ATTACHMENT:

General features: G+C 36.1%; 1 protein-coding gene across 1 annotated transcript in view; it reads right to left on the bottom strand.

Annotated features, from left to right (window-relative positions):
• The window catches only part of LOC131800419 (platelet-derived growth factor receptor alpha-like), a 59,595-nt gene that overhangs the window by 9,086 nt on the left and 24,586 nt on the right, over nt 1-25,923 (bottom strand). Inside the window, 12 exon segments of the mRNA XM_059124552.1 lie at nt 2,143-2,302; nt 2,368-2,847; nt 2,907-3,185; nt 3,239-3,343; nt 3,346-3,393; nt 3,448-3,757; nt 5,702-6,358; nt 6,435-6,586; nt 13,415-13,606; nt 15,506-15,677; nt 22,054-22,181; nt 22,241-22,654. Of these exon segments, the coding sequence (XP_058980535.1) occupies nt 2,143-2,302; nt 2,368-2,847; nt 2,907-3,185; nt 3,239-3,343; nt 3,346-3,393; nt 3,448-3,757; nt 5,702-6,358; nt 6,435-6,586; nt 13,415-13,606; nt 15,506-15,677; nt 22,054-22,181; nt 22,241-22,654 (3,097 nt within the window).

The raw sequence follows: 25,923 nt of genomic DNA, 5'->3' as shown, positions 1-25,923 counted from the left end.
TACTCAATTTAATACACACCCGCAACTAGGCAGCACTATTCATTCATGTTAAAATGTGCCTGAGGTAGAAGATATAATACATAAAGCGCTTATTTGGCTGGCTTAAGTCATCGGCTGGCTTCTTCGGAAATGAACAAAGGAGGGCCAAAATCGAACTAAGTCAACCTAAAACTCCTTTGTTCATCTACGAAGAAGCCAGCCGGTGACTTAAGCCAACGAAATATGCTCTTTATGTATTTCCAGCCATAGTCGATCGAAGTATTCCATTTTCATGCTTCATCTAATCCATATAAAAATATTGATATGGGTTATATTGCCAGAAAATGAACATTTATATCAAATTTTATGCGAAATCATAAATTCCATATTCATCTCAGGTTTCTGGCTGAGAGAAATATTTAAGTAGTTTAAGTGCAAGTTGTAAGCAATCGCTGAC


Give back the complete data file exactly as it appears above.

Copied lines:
General features: G+C 36.1%; 1 protein-coding gene across 1 annotated transcript in view; it reads right to left on the bottom strand.

Annotated features, from left to right (window-relative positions):
• The window catches only part of LOC131800419 (platelet-derived growth factor receptor alpha-like), a 59,595-nt gene that overhangs the window by 9,086 nt on the left and 24,586 nt on the right, over nt 1-25,923 (bottom strand). Inside the window, 12 exon segments of the mRNA XM_059124552.1 lie at nt 2,143-2,302; nt 2,368-2,847; nt 2,907-3,185; nt 3,239-3,343; nt 3,346-3,393; nt 3,448-3,757; nt 5,702-6,358; nt 6,435-6,586; nt 13,415-13,606; nt 15,506-15,677; nt 22,054-22,181; nt 22,241-22,654. Of these exon segments, the coding sequence (XP_058980535.1) occupies nt 2,143-2,302; nt 2,368-2,847; nt 2,907-3,185; nt 3,239-3,343; nt 3,346-3,393; nt 3,448-3,757; nt 5,702-6,358; nt 6,435-6,586; nt 13,415-13,606; nt 15,506-15,677; nt 22,054-22,181; nt 22,241-22,654 (3,097 nt within the window).

The raw sequence follows: 25,923 nt of genomic DNA, 5'->3' as shown, positions 1-25,923 counted from the left end.
TACTCAATTTAATACACACCCGCAACTAGGCAGCACTATTCATTCATGTTAAAATGTGCCTGAGGTAGAAGATATAATACATAAAGCGCTTATTTGGCTGGCTTAAGTCATCGGCTGGCTTCTTCGGAAATGAACAAAGGAGGGCCAAAATCGAACTAAGTCAACCTAAAACTCCTTTGTTCATCTACGAAGAAGCCAGCCGGTGACTTAAGCCAACGAAATATGCTCTTTATGTATTTCCAGCCATAGTCGATCGAAGTATTCCATTTTCATGCTTCATCTAATCCATATAAAAATATTGATATGGGTTATATTGCCAGAAAATGAACATTTATATCAAATTTTATGCGAAATCATAAATTCCATATTCATCTCAGGTTTCTGGCTGAGAGAAATATTTAAGTAGTTTAAGTGCAAGTTGTAAGCAATCGCTGAC